Network motifs, the subject of this publication, constitute an exceptional influential measure of local network topology that enables a detailed description of overrepresented local patterns of interconnections [

The original network motif detection approach attempts to find significant frequent subnetworks in one single-directed network with (usually many) unlabeled vertices that are indistinguishable from each other. Original network motif detection basically consists of three computationally expensive subtasks.

Exhaustively enumerating [

The second subtask in network motif detection encompasses determining graph isomorphism for grouping found subnetworks into equivalence classes. It is believed that graph isomorphism cannot be solved in polynomial time. Several algorithms for solving graph isomorphism with miscellaneous performance in practice have been presented [

The last subtask is assessing statistical significance of subnetwork occurrences. Subnetworks that occur in significantly large numbers in the input network as compared to their occurrence in a large set of null model random networks are accepted to be motifs. The comparison of a network with a set of associated random networks should reveal deviations of network properties such as the number of subnetwork occurrences from randomness. Therefore, the underlying random graph model has to be chosen carefully, because it is this model that specifies the notion of randomness. Hence, it has to strike a balance between preserving functional constraints and characteristics of the input network while at the same time comprising random edge patterns so that at best no subnetwork appearance is being favored [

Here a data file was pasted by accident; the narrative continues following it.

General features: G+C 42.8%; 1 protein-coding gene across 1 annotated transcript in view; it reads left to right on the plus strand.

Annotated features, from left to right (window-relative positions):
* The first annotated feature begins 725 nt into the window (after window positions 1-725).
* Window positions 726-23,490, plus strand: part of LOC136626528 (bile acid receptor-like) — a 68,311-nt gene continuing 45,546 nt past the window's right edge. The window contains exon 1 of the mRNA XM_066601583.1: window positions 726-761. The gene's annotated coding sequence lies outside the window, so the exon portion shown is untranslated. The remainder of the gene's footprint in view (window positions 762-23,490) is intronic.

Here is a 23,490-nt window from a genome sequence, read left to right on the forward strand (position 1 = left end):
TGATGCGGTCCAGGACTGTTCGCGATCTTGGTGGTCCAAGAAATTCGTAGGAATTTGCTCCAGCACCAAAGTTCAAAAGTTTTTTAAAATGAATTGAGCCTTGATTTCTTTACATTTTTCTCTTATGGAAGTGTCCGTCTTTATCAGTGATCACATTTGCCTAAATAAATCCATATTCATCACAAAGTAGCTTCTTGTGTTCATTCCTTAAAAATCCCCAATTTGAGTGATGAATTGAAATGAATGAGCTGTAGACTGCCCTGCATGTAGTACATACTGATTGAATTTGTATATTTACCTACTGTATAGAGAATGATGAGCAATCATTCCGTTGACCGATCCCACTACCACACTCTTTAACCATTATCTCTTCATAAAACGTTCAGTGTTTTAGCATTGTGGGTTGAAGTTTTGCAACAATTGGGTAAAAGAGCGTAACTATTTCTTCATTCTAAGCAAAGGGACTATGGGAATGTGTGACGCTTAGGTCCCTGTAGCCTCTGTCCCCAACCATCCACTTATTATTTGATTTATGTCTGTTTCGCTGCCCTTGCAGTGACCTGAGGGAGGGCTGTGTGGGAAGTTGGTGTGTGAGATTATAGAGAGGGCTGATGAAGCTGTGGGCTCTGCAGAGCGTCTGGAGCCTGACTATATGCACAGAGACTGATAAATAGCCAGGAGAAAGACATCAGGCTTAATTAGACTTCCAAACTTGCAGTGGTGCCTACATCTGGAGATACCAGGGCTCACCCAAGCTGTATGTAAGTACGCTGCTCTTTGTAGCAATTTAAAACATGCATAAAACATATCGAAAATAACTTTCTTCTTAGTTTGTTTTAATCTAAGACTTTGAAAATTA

We present a novel approach to network motif detection that differs from the original approach and avoids some of its limitations. In this approach, we intend to detect subnetworks that are motifs for a sample of directed networks where each network possesses the same pairwise different vertex labels. Furthermore, we intend to not discard these vertex labels but rather preserve the functional important topological information associated with them. Topological information has already been used in previous studies to visualize spatio-temporal connectivity structures [